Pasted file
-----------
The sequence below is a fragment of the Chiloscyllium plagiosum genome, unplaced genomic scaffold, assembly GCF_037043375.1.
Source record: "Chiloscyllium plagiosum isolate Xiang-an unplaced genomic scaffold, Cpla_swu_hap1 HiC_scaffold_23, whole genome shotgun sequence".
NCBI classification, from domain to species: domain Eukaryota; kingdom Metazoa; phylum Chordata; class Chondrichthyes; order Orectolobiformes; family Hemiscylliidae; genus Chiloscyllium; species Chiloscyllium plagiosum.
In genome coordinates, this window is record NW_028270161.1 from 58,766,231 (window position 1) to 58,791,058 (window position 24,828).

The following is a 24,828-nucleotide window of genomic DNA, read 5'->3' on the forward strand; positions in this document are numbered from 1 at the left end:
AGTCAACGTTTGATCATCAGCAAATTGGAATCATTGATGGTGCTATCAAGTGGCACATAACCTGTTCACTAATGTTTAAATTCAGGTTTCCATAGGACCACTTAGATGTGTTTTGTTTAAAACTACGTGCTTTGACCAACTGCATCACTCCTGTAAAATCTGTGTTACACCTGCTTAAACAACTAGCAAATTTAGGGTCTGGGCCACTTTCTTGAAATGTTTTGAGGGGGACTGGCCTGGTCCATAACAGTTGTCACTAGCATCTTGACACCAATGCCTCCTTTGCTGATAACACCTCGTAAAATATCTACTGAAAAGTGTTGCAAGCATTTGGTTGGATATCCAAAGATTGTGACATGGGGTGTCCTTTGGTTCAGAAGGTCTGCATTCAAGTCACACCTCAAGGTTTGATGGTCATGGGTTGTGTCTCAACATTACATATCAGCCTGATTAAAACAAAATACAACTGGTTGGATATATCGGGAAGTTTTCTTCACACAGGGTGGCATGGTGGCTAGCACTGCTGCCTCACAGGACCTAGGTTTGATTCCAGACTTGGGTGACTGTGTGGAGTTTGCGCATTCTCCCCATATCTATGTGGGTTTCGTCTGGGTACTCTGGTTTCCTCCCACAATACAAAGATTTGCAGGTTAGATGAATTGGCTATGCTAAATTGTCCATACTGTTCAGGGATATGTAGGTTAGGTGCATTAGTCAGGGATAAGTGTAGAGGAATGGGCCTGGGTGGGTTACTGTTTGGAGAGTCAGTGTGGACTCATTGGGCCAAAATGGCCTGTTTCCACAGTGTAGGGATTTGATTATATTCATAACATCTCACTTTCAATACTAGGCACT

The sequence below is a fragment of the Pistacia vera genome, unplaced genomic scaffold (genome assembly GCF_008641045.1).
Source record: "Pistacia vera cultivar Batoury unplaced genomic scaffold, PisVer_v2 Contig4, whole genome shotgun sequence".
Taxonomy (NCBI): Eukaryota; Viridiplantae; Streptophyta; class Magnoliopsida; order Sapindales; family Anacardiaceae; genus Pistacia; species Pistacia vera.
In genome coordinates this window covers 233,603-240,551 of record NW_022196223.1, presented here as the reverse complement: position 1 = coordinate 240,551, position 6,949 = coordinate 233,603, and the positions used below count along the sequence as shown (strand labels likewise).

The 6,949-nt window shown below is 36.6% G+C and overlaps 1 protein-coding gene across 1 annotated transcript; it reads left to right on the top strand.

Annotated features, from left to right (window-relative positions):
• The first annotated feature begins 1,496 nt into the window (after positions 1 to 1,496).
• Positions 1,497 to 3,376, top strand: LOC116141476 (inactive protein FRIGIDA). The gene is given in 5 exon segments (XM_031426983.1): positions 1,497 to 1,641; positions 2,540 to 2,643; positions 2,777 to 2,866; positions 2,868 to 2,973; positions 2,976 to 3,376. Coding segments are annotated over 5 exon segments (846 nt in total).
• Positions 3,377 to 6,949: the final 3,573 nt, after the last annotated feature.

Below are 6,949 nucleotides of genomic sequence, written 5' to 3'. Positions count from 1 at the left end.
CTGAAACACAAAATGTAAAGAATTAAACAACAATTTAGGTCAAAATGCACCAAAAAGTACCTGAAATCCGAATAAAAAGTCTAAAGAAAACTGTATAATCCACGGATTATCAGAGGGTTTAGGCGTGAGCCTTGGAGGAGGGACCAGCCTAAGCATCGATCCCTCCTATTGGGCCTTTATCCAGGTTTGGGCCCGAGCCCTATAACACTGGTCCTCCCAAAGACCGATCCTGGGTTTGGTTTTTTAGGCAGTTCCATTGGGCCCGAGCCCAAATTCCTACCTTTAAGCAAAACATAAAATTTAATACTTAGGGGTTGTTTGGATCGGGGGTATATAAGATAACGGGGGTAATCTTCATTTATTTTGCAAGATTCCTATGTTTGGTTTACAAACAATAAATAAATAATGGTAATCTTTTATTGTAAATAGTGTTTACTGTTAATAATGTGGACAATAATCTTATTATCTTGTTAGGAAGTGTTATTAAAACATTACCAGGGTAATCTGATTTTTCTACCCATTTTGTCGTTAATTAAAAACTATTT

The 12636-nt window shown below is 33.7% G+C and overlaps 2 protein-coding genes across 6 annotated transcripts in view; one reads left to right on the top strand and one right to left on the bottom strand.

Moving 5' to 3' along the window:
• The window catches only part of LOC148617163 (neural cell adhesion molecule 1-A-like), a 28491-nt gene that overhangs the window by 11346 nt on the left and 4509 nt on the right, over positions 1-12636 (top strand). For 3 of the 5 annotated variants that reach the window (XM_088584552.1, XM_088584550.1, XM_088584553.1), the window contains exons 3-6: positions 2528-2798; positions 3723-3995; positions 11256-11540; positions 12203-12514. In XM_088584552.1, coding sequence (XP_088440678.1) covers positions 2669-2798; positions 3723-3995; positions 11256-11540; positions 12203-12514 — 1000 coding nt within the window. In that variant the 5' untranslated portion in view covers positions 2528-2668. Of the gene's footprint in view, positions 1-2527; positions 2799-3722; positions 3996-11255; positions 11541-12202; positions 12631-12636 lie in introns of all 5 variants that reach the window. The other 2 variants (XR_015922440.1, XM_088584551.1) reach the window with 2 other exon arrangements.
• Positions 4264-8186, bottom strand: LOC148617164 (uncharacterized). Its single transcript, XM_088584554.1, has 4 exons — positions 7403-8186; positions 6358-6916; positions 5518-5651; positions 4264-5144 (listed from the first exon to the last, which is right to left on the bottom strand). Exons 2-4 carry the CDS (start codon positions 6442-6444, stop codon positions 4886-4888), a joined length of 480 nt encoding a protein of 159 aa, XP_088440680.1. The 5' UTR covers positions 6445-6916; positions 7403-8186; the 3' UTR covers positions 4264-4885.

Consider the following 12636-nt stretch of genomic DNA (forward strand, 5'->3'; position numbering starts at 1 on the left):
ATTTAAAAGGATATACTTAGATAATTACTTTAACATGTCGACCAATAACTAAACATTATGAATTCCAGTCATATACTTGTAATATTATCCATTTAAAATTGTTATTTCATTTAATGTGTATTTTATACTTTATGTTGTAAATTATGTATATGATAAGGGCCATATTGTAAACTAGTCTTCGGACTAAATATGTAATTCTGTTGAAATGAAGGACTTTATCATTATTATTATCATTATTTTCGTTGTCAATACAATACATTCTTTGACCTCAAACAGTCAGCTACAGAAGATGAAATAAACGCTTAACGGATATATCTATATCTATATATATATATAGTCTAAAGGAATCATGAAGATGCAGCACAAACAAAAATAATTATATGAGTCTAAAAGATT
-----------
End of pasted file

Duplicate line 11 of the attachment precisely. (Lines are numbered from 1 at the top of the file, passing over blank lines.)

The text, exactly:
The 6,949-nt window shown below is 36.6% G+C and overlaps 1 protein-coding gene across 1 annotated transcript; it reads left to right on the top strand.